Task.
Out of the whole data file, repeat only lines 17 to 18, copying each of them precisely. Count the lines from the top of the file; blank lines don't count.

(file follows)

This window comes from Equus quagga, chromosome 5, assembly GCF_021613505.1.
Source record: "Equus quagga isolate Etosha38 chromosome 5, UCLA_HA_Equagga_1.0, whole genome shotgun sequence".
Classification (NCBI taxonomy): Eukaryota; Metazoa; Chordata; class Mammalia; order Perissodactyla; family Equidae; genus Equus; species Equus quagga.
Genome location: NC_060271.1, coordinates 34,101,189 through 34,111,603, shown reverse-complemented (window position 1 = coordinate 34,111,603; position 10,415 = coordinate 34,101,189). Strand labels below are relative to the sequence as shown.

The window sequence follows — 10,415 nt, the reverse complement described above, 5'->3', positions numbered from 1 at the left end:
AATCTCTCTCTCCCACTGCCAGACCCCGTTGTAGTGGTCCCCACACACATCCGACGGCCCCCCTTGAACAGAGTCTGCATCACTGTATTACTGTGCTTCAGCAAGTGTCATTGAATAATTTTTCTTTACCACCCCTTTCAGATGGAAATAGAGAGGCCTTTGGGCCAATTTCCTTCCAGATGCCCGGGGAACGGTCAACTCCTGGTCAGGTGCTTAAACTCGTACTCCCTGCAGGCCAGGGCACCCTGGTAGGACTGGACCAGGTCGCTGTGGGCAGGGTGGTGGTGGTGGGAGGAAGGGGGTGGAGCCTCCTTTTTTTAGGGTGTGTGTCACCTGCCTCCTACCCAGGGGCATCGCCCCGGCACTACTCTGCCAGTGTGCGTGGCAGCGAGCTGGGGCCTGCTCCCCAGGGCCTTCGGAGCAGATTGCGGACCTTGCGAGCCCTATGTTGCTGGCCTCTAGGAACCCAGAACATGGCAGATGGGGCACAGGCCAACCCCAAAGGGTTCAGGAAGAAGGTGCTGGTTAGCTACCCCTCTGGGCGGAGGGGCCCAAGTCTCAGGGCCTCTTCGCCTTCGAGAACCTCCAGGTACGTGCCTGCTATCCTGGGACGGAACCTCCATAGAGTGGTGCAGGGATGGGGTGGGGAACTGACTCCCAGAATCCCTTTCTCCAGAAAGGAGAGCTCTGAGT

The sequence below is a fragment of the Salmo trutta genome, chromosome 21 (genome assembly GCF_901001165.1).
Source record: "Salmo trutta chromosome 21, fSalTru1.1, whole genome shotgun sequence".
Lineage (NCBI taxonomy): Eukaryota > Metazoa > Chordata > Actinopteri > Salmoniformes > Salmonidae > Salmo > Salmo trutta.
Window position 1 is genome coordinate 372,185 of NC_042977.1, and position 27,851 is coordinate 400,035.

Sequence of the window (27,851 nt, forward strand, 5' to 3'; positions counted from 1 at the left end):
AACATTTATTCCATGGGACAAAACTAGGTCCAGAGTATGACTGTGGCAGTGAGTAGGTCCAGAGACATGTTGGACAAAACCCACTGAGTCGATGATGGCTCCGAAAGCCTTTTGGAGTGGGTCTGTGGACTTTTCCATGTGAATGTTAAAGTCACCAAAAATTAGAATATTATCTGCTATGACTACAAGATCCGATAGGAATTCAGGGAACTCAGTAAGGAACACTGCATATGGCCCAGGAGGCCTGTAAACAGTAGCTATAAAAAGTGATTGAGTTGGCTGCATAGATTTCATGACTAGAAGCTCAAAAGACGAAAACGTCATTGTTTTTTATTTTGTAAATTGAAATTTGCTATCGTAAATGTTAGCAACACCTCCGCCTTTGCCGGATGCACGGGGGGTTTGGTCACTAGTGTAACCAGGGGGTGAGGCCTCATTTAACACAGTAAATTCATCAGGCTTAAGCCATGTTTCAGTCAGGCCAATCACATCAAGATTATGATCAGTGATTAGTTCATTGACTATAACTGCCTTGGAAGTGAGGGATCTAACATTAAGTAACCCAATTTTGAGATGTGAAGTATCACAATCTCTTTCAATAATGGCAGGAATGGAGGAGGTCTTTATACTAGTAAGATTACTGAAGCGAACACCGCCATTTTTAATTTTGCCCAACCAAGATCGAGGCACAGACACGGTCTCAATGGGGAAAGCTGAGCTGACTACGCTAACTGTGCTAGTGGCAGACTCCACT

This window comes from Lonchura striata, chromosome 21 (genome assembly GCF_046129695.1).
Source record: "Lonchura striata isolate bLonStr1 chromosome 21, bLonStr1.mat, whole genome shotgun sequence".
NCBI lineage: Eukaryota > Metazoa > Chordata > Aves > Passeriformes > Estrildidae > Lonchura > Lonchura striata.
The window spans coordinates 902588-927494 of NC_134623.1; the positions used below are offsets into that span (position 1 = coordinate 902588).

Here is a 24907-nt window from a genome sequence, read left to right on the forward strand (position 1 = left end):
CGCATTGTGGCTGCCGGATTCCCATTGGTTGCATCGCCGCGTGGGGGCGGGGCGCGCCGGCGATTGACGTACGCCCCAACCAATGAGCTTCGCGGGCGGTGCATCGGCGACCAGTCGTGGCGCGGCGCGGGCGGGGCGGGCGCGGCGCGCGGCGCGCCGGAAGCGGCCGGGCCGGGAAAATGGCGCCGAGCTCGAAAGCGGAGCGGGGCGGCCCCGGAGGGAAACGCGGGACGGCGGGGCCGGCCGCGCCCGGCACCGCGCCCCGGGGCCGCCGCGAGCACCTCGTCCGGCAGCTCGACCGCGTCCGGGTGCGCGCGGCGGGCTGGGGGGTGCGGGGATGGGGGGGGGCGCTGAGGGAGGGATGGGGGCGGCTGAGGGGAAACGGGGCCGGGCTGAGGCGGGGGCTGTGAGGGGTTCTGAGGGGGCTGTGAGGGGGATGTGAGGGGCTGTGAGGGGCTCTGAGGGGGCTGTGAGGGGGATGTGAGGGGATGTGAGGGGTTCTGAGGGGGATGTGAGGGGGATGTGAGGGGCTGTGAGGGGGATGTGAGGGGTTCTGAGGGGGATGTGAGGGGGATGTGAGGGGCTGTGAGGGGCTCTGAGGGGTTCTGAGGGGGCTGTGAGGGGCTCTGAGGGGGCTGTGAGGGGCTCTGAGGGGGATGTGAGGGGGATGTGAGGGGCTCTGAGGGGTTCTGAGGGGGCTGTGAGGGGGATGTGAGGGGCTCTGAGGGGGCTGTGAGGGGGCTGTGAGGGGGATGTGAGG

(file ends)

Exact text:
Here is a 24907-nt window from a genome sequence, read left to right on the forward strand (position 1 = left end):
CGCATTGTGGCTGCCGGATTCCCATTGGTTGCATCGCCGCGTGGGGGCGGGGCGCGCCGGCGATTGACGTACGCCCCAACCAATGAGCTTCGCGGGCGGTGCATCGGCGACCAGTCGTGGCGCGGCGCGGGCGGGGCGGGCGCGGCGCGCGGCGCGCCGGAAGCGGCCGGGCCGGGAAAATGGCGCCGAGCTCGAAAGCGGAGCGGGGCGGCCCCGGAGGGAAACGCGGGACGGCGGGGCCGGCCGCGCCCGGCACCGCGCCCCGGGGCCGCCGCGAGCACCTCGTCCGGCAGCTCGACCGCGTCCGGGTGCGCGCGGCGGGCTGGGGGGTGCGGGGATGGGGGGGGGCGCTGAGGGAGGGATGGGGGCGGCTGAGGGGAAACGGGGCCGGGCTGAGGCGGGGGCTGTGAGGGGTTCTGAGGGGGCTGTGAGGGGGATGTGAGGGGCTGTGAGGGGCTCTGAGGGGGCTGTGAGGGGGATGTGAGGGGATGTGAGGGGTTCTGAGGGGGATGTGAGGGGGATGTGAGGGGCTGTGAGGGGGATGTGAGGGGTTCTGAGGGGGATGTGAGGGGGATGTGAGGGGCTGTGAGGGGCTCTGAGGGGTTCTGAGGGGGCTGTGAGGGGCTCTGAGGGGGCTGTGAGGGGCTCTGAGGGGGATGTGAGGGGGATGTGAGGGGCTCTGAGGGGTTCTGAGGGGGCTGTGAGGGGGATGTGAGGGGCTCTGAGGGGGCTGTGAGGGGGCTGTGAGGGGGATGTGAGG